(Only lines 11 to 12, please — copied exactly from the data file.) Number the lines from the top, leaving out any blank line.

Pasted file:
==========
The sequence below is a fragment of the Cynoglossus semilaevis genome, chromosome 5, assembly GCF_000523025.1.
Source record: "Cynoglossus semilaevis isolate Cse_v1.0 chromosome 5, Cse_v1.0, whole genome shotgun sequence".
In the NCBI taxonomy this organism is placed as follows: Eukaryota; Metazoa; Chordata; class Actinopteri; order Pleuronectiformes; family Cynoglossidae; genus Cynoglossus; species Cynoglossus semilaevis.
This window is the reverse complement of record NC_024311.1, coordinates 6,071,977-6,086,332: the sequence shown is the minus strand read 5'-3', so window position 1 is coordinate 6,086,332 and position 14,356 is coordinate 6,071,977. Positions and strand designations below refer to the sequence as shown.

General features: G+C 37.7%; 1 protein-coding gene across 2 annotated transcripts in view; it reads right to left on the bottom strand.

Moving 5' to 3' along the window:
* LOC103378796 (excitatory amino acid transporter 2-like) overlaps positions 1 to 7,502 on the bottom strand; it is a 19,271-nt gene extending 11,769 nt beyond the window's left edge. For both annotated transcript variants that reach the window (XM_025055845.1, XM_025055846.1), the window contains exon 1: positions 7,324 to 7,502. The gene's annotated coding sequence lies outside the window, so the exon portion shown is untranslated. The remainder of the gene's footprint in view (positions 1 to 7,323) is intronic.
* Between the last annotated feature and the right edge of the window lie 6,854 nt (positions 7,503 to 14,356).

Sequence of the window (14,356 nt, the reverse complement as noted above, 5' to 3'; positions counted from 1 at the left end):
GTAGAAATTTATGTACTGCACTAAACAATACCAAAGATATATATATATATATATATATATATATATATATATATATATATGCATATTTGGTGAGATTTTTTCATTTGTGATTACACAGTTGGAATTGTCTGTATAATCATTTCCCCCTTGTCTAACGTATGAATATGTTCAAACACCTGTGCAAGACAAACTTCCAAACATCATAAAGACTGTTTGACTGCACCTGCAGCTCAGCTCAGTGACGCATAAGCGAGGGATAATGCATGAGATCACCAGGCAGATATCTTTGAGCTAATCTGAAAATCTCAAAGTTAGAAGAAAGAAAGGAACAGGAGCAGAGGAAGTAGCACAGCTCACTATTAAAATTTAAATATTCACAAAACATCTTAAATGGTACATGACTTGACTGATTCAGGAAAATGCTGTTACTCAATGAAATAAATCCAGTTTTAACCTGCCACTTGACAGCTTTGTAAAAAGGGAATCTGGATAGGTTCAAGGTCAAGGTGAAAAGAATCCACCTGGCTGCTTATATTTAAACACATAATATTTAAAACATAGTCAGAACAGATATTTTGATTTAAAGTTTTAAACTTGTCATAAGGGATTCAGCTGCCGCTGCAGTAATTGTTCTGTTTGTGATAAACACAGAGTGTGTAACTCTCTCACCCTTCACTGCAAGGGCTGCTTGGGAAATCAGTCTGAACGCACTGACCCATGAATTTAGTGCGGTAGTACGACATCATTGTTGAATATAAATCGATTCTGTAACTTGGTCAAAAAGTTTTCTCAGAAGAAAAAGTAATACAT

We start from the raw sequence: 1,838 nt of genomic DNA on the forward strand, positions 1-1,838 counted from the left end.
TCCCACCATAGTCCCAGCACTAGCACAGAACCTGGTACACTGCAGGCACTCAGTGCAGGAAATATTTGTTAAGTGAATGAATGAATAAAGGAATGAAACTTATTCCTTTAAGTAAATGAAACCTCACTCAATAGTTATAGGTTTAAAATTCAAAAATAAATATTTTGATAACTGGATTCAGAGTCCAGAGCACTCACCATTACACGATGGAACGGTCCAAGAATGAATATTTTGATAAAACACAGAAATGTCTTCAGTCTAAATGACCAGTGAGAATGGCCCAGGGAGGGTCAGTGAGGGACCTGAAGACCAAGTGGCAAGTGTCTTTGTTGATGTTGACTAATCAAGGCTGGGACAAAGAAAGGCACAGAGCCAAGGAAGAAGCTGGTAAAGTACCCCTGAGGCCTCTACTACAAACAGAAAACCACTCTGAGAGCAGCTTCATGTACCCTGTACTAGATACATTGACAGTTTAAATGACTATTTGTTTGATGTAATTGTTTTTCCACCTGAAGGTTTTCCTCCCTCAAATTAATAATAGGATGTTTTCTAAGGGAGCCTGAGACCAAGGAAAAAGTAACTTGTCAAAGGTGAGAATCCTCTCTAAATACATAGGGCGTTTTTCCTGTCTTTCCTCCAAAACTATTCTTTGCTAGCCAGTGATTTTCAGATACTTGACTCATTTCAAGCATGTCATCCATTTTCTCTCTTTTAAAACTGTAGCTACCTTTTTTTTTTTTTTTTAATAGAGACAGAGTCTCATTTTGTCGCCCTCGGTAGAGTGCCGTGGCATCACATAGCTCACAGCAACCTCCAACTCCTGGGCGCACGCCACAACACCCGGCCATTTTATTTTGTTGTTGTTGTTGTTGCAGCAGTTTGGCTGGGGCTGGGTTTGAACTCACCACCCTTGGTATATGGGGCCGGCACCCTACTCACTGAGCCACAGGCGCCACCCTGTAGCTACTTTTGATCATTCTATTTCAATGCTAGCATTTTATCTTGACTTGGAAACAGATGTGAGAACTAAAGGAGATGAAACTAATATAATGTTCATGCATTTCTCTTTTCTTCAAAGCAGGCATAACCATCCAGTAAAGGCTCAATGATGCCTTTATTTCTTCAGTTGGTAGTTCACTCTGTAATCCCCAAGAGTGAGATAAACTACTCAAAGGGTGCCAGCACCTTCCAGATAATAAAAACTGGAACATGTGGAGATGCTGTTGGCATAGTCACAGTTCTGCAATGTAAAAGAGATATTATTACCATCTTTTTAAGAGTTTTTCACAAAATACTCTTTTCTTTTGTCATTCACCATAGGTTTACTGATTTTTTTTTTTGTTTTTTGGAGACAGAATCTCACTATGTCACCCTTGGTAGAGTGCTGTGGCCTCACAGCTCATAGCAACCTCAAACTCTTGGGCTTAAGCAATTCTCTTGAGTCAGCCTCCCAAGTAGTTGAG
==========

We start from the raw sequence: 1,838 nt of genomic DNA on the forward strand, positions 1-1,838 counted from the left end.
TCCCACCATAGTCCCAGCACTAGCACAGAACCTGGTACACTGCAGGCACTCAGTGCAGGAAATATTTGTTAAGTGAATGAATGAATAAAGGAATGAAACTTATTCCTTTAAGTAAATGAAACCTCACTCAATAGTTATAGGTTTAAAATTCAAAAATAAATATTTTGATAACTGGATTCAGAGTCCAGAGCACTCACCATTACACGATGGAACGGTCCAAGAATGAATATTTTGATAAAACACAGAAATGTCTTCAGTCTAAATGACCAGTGAGAATGGCCCAGGGAGGGTCAGTGAGGGACCTGAAGACCAAGTGGCAAGTGTCTTTGTTGATGTTGACTAATCAAGGCTGGGACAAAGAAAGGCACAGAGCCAAGGAAGAAGCTGGTAAAGTACCCCTGAGGCCTCTACTACAAACAGAAAACCACTCTGAGAGCAGCTTCATGTACCCTGTACTAGATACATTGACAGTTTAAATGACTATTTGTTTGATGTAATTGTTTTTCCACCTGAAGGTTTTCCTCCCTCAAATTAATAATAGGATGTTTTCTAAGGGAGCCTGAGACCAAGGAAAAAGTAACTTGTCAAAGGTGAGAATCCTCTCTAAATACATAGGGCGTTTTTCCTGTCTTTCCTCCAAAACTATTCTTTGCTAGCCAGTGATTTTCAGATACTTGACTCATTTCAAGCATGTCATCCATTTTCTCTCTTTTAAAACTGTAGCTACCTTTTTTTTTTTTTTTTAATAGAGACAGAGTCTCATTTTGTCGCCCTCGGTAGAGTGCCGTGGCATCACATAGCTCACAGCAACCTCCAACTCCTGGGCGCACGCCACAACACCCGGCCATTTTATTTTGTTGTTGTTGTTGTTGCAGCAGTTTGGCTGGGGCTGGGTTTGAACTCACCACCCTTGGTATATGGGGCCGGCACCCTACTCACTGAGCCACAGGCGCCACCCTGTAGCTACTTTTGATCATTCTATTTCAATGCTAGCATTTTATCTTGACTTGGAAACAGATGTGAGAACTAAAGGAGATGAAACTAATATAATGTTCATGCATTTCTCTTTTCTTCAAAGCAGGCATAACCATCCAGTAAAGGCTCAATGATGCCTTTATTTCTTCAGTTGGTAGTTCACTCTGTAATCCCCAAGAGTGAGATAAACTACTCAAAGGGTGCCAGCACCTTCCAGATAATAAAAACTGGAACATGTGGAGATGCTGTTGGCATAGTCACAGTTCTGCAATGTAAAAGAGATATTATTACCATCTTTTTAAGAGTTTTTCACAAAATACTCTTTTCTTTTGTCATTCACCATAGGTTTACTGATTTTTTTTTTTGTTTTTTGGAGACAGAATCTCACTATGTCACCCTTGGTAGAGTGCTGTGGCCTCACAGCTCATAGCAACCTCAAACTCTTGGGCTTAAGCAATTCTCTTGAGTCAGCCTCCCAAGTAGTTGAG